In sum, plaintiffs are not bringing the traditional type of state taxpayer action approved in Fergus. *fn10 Instead, plaintiffs' complaint resembles the type of action disapproved in Fuchs, Kunstman and Morse. Thus, the trial court did not err in dismissing Counts I, II & III of the complaint.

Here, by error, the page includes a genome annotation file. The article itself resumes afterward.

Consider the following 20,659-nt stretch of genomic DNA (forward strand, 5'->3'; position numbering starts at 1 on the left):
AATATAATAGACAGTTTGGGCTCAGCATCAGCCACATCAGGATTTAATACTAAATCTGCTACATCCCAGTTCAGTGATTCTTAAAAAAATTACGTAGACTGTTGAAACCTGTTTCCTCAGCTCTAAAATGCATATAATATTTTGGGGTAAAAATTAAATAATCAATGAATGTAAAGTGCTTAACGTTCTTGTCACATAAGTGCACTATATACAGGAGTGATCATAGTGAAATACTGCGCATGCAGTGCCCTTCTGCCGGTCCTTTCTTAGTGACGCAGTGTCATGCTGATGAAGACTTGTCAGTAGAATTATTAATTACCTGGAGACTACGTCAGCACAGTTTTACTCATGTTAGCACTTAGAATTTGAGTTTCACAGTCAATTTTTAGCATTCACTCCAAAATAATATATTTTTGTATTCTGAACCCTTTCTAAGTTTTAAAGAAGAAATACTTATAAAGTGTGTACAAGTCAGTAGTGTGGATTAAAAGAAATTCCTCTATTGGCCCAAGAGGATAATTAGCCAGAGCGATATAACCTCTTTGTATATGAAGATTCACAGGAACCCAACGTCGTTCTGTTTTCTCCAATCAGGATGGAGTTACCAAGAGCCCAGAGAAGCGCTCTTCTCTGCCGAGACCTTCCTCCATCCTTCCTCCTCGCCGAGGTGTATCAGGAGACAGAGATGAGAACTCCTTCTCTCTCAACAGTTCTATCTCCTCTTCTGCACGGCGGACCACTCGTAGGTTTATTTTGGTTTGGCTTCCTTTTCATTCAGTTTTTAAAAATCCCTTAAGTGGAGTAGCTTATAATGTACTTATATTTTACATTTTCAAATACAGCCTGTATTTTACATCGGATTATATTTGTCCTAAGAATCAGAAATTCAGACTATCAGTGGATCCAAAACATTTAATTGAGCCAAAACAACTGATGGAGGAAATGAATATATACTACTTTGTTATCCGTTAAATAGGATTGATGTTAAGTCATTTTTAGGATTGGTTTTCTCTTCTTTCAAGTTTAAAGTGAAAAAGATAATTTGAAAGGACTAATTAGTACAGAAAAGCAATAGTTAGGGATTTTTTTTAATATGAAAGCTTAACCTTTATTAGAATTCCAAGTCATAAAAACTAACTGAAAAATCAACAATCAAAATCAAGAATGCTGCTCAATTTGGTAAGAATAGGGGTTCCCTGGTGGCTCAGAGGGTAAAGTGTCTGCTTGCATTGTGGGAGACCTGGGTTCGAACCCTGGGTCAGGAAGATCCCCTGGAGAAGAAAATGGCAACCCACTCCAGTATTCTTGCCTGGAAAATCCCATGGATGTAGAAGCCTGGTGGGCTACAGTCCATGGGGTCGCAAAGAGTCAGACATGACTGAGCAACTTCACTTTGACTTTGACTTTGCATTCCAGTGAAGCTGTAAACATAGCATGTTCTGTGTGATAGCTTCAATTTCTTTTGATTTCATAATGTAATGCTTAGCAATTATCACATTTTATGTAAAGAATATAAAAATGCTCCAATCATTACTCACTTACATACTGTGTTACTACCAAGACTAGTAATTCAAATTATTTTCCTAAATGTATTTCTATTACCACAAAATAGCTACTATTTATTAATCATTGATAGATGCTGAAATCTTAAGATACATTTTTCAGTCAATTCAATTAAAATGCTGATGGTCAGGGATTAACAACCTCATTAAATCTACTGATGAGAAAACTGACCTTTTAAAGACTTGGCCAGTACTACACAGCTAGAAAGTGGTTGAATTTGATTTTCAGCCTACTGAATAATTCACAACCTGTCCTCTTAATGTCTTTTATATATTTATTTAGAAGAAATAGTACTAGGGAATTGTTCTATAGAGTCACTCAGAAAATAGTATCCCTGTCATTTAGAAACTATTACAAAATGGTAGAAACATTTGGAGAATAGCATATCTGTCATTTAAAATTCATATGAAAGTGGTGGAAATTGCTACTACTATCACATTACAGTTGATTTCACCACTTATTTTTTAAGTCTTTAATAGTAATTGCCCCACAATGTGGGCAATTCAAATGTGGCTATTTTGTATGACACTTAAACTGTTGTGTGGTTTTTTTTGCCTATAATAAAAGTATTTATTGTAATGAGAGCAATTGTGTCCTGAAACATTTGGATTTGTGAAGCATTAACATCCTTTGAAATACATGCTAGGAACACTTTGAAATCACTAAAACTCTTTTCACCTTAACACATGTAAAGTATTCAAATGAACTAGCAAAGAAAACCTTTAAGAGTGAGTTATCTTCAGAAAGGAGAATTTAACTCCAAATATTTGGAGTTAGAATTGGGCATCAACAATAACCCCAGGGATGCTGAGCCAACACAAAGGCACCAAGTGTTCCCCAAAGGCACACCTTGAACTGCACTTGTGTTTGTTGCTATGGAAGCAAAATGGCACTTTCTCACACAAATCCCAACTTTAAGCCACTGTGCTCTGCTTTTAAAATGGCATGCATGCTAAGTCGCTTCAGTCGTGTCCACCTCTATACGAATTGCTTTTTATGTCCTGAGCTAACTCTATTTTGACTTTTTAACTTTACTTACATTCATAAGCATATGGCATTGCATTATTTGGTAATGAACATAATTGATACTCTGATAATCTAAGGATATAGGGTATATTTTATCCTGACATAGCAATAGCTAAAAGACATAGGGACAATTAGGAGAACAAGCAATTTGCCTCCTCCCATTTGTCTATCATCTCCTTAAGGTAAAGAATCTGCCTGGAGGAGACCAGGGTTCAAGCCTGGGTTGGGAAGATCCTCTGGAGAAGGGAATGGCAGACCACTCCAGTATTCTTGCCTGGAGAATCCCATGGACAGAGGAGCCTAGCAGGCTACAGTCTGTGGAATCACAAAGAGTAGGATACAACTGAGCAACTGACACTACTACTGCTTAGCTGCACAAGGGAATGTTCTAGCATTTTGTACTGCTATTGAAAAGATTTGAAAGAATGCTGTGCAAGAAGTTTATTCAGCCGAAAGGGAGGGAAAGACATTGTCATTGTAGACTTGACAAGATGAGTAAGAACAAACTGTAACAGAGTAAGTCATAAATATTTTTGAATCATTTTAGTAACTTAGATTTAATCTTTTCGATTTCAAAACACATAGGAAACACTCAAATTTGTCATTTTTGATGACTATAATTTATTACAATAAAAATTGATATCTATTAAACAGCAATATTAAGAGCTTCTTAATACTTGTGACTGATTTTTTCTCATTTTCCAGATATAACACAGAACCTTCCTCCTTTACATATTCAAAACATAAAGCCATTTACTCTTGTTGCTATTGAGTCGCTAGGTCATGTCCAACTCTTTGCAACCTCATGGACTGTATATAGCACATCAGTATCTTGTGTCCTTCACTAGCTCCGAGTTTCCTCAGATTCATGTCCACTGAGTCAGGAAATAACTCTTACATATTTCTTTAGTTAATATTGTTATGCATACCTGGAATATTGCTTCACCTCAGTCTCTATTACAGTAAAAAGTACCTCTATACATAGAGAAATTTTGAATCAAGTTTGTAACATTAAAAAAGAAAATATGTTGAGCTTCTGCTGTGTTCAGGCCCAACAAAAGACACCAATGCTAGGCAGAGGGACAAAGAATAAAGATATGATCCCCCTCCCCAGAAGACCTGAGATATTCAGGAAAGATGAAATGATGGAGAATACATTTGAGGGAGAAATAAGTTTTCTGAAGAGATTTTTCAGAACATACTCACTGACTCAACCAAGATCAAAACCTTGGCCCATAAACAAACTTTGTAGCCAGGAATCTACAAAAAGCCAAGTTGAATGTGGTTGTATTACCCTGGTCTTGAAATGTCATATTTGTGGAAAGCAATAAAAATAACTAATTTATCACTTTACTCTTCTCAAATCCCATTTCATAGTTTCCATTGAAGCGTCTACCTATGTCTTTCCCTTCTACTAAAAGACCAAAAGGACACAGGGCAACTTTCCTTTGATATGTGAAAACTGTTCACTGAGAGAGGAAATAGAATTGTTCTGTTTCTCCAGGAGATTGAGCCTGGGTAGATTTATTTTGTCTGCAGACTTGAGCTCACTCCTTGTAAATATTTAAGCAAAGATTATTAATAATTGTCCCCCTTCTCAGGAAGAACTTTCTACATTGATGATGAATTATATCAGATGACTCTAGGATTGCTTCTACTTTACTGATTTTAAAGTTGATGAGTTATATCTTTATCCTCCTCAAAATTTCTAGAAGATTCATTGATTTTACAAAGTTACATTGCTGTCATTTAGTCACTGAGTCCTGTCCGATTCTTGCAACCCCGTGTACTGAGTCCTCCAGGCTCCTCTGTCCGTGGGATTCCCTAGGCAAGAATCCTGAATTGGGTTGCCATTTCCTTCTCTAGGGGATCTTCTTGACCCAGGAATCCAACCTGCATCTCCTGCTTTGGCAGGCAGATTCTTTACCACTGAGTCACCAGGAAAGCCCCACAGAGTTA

The same reasoning applies to the trial court's dismissal of count IV of plaintiffs' complaint. As noted above, count IV of the complaint was based on section 20-104(b) of the Code, which provides in part that a private citizen may bring a suit to recover damages from persons who have defrauded the State after notice to the Attorney General, if the Attorney General fails to take certain actions within 60 days. 735 ILCS 5/20-104(b) (West 1998). *fn11 Our supreme court has stated that neither the legislature nor the judiciary may deprive the Attorney General of his or her inherent powers under the Constitution to direct the legal affairs of the State. E.g., Gust K. Newberg, Inc, 98 Ill. 2d at 67, 456 N.E.2d at 55. Our supreme court struck down as unconstitutional a statute that similarly purported to confer standing on citizens in derogation of the powers of a State's Attorney because that office was viewed as similar to that of the Attorney General. Kunstman, 389 Ill. at 249, 59 N.E.2d at 104. Our supreme court has consistently stated that the public interest is not served by allowing certain government agencies or private persons to assume the inherent powers of the Attorney General. See, e.g., Environmental Protection Agency, 69 Ill. 2d at 402, 372 N.E.2d at 53; Fuchs, 65 Ill. 2d at 509-10, 359 N.E.2d at 162.